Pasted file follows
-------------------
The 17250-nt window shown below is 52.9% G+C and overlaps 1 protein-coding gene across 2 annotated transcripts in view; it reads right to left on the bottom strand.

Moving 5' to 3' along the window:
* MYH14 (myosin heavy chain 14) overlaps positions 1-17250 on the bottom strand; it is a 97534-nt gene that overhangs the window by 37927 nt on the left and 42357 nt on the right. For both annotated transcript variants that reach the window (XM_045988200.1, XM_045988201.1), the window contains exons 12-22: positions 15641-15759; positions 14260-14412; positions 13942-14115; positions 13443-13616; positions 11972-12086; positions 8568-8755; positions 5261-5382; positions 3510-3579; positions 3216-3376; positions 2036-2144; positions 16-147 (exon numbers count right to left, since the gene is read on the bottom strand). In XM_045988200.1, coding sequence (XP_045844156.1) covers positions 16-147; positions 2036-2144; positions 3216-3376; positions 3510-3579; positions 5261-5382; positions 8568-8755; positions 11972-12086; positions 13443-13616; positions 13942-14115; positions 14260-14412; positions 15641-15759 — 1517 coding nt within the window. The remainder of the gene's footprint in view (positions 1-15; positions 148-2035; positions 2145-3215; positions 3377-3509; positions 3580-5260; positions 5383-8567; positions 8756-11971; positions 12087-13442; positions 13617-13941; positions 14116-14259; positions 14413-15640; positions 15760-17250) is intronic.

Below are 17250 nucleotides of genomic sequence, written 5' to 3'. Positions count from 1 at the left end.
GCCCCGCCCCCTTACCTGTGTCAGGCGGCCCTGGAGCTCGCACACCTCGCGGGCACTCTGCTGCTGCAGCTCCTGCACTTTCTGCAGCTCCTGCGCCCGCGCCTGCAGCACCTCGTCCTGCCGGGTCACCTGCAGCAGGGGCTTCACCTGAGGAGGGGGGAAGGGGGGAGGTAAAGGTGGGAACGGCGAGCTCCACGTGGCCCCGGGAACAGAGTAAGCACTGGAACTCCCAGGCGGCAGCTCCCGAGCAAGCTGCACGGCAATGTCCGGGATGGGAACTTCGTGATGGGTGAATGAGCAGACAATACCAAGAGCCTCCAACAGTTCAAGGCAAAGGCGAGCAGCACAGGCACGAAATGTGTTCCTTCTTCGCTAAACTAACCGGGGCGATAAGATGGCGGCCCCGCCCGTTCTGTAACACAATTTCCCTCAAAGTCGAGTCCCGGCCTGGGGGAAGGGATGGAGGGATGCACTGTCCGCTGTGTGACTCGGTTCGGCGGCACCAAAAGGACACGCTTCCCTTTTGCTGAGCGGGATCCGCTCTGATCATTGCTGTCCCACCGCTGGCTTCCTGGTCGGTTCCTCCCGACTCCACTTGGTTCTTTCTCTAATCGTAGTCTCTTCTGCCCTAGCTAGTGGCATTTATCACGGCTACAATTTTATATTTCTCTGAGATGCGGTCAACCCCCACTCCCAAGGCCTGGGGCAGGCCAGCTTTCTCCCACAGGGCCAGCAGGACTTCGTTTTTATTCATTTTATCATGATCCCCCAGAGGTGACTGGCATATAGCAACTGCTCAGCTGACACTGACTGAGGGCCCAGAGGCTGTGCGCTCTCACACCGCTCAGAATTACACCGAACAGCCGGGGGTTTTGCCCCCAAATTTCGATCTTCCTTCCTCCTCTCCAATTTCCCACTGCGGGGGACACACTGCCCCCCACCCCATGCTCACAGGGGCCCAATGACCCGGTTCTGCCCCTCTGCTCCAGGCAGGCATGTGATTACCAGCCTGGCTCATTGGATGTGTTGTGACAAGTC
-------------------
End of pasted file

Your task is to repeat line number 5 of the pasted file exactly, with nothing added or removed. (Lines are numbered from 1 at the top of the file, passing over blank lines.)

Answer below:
GCCCCGCCCCCTTACCTGTGTCAGGCGGCCCTGGAGCTCGCACACCTCGCGGGCACTCTGCTGCTGCAGCTCCTGCACTTTCTGCAGCTCCTGCGCCCGCGCCTGCAGCACCTCGTCCTGCCGGGTCACCTGCAGCAGGGGCTTCACCTGAGGAGGGGGGAAGGGGGGAGGTAAAGGTGGGAACGGCGAGCTCCACGTGGCCCCGGGAACAGAGTAAGCACTGGAACTCCCAGGCGGCAGCTCCCGAGCAAGCTGCACGGCAATGTCCGGGATGGGAACTTCGTGATGGGTGAATGAGCAGACAATACCAAGAGCCTCCAACAGTTCAAGGCAAAGGCGAGCAGCACAGGCACGAAATGTGTTCCTTCTTCGCTAAACTAACCGGGGCGATAAGATGGCGGCCCCGCCCGTTCTGTAACACAATTTCCCTCAAAGTCGAGTCCCGGCCTGGGGGAAGGGATGGAGGGATGCACTGTCCGCTGTGTGACTCGGTTCGGCGGCACCAAAAGGACACGCTTCCCTTTTGCTGAGCGGGATCCGCTCTGATCATTGCTGTCCCACCGCTGGCTTCCTGGTCGGTTCCTCCCGACTCCACTTGGTTCTTTCTCTAATCGTAGTCTCTTCTGCCCTAGCTAGTGGCATTTATCACGGCTACAATTTTATATTTCTCTGAGATGCGGTCAACCCCCACTCCCAAGGCCTGGGGCAGGCCAGCTTTCTCCCACAGGGCCAGCAGGACTTCGTTTTTATTCATTTTATCATGATCCCCCAGAGGTGACTGGCATATAGCAACTGCTCAGCTGACACTGACTGAGGGCCCAGAGGCTGTGCGCTCTCACACCGCTCAGAATTACACCGAACAGCCGGGGGTTTTGCCCCCAAATTTCGATCTTCCTTCCTCCTCTCCAATTTCCCACTGCGGGGGACACACTGCCCCCCACCCCATGCTCACAGGGGCCCAATGACCCGGTTCTGCCCCTCTGCTCCAGGCAGGCATGTGATTACCAGCCTGGCTCATTGGATGTGTTGTGACAAGTC